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Taking your Scheme car abroad – what you need to know

With the restrictions around foreign travel slowly starting to ease you may now be thinking about your next summer holiday destination, or maybe you’ve already booked yourself a winter getaway.

In the last year or so, the rules around taking your Scheme car abroad have changed a couple of times due to the impact of Brexit, so we wanted to remind you of where you can go in your Scheme vehicle and what you need to do if you’re planning a trip away.

Where can I take my vehicle?

Your Motability Scheme insurance cover allows you to take your car abroad within the European Union (EU) and to Iceland, Norway, Switzerland and Liechtenstein free of charge for up to 90 days in any 12-month period.

What documents do I need to take?

If you’re thinking of taking your Motability Scheme car on holiday with you, you will need to get a VE103 (Vehicle on Hire certificate) before you travel, which confirms you have our permission to take the car abroad. This includes if you are travelling to the Republic of Ireland.

You can request a VE103 by calling the RAC on 0800 731 3310.  When you request your VE103 you’ll also be able to include RAC European Breakdown Cover at no extra cost. If you choose to travel abroad without arranging breakdown cover, you’ll be responsible for all recovery charges in the event of a breakdown.

Do I need a Green Card?

In the months after the United Kingdom left the European Union (EU), a Green Card, which proves your vehicle is insured when driving in Europe, was required to drive in the countries listed above.

However, from 1 August 2021, you no longer need a Green Card to drive your Scheme vehicle in these countries.

The only exception is if you are towing a trailer or caravan, which may need a Green Card of its own. You can request this from RSA Motability (RSAM) by calling 0300 037 3737.  They will issue a Green Card free of charge, but please be aware they will only provide third party cover whilst the trailer or caravan is attached to your Motability Scheme vehicle.

If you are a powered wheelchair or scooter customer, you do not need a Green Card or any other documents to take your product abroad.

Long term travel

If you are travelling for more than 90 days, you must speak to RSAM at least three weeks in advance of your journey. They will consider your request and there may be a charge to extend your insurance cover. If your request is permitted, they will send you written consent to confirm you can take your vehicle abroad for longer than 90 days. You can contact them on 0300 037 3737.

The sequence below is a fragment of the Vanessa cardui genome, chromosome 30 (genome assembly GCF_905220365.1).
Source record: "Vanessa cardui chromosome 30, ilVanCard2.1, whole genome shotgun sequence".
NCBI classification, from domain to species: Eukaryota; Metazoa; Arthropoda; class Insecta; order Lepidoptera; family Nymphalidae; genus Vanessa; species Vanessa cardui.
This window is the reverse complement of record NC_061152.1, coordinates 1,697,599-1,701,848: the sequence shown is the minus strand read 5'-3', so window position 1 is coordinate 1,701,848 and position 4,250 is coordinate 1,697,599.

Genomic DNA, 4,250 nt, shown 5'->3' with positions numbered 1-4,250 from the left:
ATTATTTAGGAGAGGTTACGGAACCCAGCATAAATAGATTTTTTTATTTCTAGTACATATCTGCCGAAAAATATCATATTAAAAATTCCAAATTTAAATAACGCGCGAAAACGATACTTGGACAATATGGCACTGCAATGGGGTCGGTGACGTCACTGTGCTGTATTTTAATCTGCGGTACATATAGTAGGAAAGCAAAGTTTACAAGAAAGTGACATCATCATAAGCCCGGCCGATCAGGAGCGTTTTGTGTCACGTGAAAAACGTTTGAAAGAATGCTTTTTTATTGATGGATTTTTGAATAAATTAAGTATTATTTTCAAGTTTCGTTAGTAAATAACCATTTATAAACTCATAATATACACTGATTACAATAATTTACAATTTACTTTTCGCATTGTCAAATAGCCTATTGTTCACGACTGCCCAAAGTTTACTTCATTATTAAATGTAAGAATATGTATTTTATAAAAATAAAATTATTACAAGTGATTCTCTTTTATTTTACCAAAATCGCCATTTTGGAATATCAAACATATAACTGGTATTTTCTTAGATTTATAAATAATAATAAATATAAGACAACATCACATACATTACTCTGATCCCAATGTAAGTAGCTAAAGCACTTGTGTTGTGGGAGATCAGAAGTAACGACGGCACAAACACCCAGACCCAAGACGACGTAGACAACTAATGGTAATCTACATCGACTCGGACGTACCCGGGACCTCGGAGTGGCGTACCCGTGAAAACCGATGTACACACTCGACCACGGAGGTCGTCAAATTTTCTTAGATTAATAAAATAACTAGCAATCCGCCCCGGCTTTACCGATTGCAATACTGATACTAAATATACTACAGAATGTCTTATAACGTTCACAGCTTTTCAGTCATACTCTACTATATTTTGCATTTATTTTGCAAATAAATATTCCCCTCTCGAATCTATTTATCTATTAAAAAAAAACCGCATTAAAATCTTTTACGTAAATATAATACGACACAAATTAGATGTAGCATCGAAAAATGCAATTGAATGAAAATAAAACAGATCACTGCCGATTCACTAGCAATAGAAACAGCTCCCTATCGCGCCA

Please note that cover for legal expenses and replacement locks is not available while you are abroad.

GB and UK stickers

Following the UK leaving the EU, most countries required vehicles registered in the UK to display a ‘GB’ sticker when driving abroad. However, from 28 September 2021, the rules around number plate stickers have changed and you may now need to display a ‘UK’ sticker instead.

You can find out more about these changes on the Government’s website.

What else do I need to know?

If you have a UK photocard driving licence, this will still be valid when taking your Scheme car abroad. However, if you hold a UK paper driving licence, you may now need an International Driving Permit (IDP) to drive in some European countries.

These requirements may also change again in the future, so it is worth checking whether you require an IDP before you travel, even if you hold a photocard licence. More information can be found on the Government website or Post Office website

Travel rules can vary between countries, so it is always important to check whether there are any specific requirements for the country you are visiting. Many European countries require you to carry items such as a first aid kit and a reflective vest in your vehicle, so you should make sure you are prepared before you set off. For more information on what is required in the country you are travelling to, visit the RAC website

It is also worth taking a Statement of Facts on Motor Vehicle Accident form in case you have an accident while you are abroad. These can be printed in English and the language of the country you are visiting, so that you can easily exchange details with another driver despite any potential language barrier. You can obtain a copy of this form from www.cartraveldocs.com.

 

Bookmark the Government’s website for the latest information on travelling to the EU. In addition to the driving documents mentioned above you will also need:

  • Passport valid for at least six months
  • Travel insurance that covers healthcare
  • Animal health certificate if you’re travelling with pets

 

 

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